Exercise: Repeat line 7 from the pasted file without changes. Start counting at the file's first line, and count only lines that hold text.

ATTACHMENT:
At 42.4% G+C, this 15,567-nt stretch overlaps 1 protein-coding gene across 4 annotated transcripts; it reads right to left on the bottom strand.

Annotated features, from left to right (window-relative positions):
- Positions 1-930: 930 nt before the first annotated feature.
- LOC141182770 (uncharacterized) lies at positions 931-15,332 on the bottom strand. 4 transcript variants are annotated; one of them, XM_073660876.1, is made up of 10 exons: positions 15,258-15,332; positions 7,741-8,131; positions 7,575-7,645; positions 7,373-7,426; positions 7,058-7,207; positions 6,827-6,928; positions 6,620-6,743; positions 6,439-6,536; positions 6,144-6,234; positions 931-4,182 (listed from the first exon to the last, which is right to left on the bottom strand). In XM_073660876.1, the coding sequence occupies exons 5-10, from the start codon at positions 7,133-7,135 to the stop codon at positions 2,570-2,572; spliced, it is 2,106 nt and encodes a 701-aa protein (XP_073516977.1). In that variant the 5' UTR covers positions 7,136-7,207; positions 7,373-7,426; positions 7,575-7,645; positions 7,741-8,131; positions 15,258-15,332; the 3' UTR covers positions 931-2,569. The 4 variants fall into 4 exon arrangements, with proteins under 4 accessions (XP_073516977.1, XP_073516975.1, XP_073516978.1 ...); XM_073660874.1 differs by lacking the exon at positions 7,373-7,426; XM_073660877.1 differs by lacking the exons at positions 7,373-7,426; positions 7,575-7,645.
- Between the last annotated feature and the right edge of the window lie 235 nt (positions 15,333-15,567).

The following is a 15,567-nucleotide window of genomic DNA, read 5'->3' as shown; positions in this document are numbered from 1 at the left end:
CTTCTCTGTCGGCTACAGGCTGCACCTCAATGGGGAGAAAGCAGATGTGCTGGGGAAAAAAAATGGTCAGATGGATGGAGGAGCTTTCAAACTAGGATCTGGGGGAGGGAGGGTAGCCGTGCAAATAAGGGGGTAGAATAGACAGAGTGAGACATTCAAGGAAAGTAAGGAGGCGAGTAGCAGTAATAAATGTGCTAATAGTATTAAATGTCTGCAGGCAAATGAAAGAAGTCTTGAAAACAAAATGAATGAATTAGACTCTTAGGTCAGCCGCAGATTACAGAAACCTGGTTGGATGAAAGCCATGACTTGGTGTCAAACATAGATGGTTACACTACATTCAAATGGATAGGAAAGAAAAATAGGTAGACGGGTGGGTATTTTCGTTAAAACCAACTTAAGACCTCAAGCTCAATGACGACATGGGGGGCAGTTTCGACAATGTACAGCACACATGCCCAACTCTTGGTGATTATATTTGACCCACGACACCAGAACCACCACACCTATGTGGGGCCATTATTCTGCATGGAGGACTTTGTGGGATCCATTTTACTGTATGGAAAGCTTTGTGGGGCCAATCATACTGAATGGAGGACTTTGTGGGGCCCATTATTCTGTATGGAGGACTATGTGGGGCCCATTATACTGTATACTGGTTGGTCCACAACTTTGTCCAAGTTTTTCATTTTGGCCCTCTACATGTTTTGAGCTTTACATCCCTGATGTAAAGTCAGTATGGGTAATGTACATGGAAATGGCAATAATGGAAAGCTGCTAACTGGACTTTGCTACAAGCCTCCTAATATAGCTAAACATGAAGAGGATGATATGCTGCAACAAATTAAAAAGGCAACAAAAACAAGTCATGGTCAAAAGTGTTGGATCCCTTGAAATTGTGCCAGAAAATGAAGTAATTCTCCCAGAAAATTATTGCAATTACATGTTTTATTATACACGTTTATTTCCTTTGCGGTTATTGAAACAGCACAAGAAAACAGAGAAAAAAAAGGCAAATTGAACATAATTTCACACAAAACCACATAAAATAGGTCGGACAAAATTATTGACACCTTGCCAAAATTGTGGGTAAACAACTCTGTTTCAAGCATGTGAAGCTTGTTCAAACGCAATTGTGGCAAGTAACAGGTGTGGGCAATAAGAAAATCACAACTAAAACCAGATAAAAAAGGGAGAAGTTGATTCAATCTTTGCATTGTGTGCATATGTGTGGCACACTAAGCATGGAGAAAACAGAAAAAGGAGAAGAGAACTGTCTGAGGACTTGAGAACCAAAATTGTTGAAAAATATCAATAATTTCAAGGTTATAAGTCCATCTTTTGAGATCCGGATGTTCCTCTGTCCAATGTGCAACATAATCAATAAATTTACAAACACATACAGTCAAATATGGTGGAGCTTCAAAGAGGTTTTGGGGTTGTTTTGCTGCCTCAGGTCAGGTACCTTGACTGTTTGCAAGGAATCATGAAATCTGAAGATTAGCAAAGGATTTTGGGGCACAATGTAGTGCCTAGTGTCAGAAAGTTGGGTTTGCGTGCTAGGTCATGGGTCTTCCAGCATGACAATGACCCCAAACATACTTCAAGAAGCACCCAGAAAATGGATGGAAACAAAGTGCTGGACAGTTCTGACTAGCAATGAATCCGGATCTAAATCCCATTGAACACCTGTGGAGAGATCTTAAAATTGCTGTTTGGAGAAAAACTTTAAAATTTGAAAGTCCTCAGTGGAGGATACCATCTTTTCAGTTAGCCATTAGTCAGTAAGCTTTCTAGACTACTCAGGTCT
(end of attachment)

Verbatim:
CTTCTCTGTCGGCTACAGGCTGCACCTCAATGGGGAGAAAGCAGATGTGCTGGGGAAAAAAAATGGTCAGATGGATGGAGGAGCTTTCAAACTAGGATCTGGGGGAGGGAGGGTAGCCGTGCAAATAAGGGGGTAGAATAGACAGAGTGAGACATTCAAGGAAAGTAAGGAGGCGAGTAGCAGTAATAAATGTGCTAATAGTATTAAATGTCTGCAGGCAAATGAAAGAAGTCTTGAAAACAAAATGAATGAATTAGACTCTTAGGTCAGCCGCAGATTACAGAAACCTGGTTGGATGAAAGCCATGACTTGGTGTCAAACATAGATGGTTACACTACATTCAAATGGATAGGAAAGAAAAATAGGTAGACGGGTGGGTATTTTCGTTAAAACCAACTTAAGACCTCAAGCTCAATGACGACATGGGGGGCAGTTTCGACAATGTACAGCACACATGCCCAACTCTTGGTGATTATATTTGACCCACGACACCAGAACCACCACACCTATGTGGGGCCATTATTCTGCATGGAGGACTTTGTGGGATCCATTTTACTGTATGGAAAGCTTTGTGGGGCCAATCATACTGAATGGAGGACTTTGTGGGGCCCATTATTCTGTATGGAGGACTATGTGGGGCCCATTATACTGTATACTGGTTGGTCCACAACTTTGTCCAAGTTTTTCATTTTGGCCCTCTACATGTTTTGAGCTTTACATCCCTGATGTAAAGTCAGTATGGGTAATGTACATGGAAATGGCAATAATGGAAAGCTGCTAACTGGACTTTGCTACAAGCCTCCTAATATAGCTAAACATGAAGAGGATGATATGCTGCAACAAATTAAAAAGGCAACAAAAACAAGTCATGGTCAAAAGTGTTGGATCCCTTGAAATTGTGCCAGAAAATGAAGTAATTCTCCCAGAAAATTATTGCAATTACATGTTTTATTATACACGTTTATTTCCTTTGCGGTTATTGAAACAGCACAAGAAAACAGAGAAAAAAAAGGCAAATTGAACATAATTTCACACAAAACCACATAAAATAGGTCGGACAAAATTATTGACACCTTGCCAAAATTGTGGGTAAACAACTCTGTTTCAAGCATGTGAAGCTTGTTCAAACGCAATTGTGGCAAGTAACAGGTGTGGGCAATAAGAAAATCACAACTAAAACCAGATAAAAAAGGGAGAAGTTGATTCAATCTTTGCATTGTGTGCATATGTGTGGCACACTAAGCATGGAGAAAACAGAAAAAGGAGAAGAGAACTGTCTGAGGACTTGAGAACCAAAATTGTTGAAAAATATCAATAATTTCAAGGTTATAAGTCCATCTTTTGAGATCCGGATGTTCCTCTGTCCAATGTGCAACATAATCAATAAATTTACAAACACATACAGTCAAATATGGTGGAGCTTCAAAGAGGTTTTGGGGTTGTTTTGCTGCCTCAGGTCAGGTACCTTGACTGTTTGCAAGGAATCATGAAATCTGAAGATTAGCAAAGGATTTTGGGGCACAATGTAGTGCCTAGTGTCAGAAAGTTGGGTTTGCGTGCTAGGTCATGGGTCTTCCAGCATGACAATGACCCCAAACATACTTCAAGAAGCACCCAGAAAATGGATGGAAACAAAGTGCTGGACAGTTCTGACTAGCAATGAATCCGGATCTAAATCCCATTGAACACCTGTGGAGAGATCTTAAAATTGCTGTTTGGAGAAAAACTTTAAAATTTGAAAGTCCTCAGTGGAGGATACCATCTTTTCAGTTAGCCATTAGTCAGTAAGCTTTCTAGACTACTCAGGTCT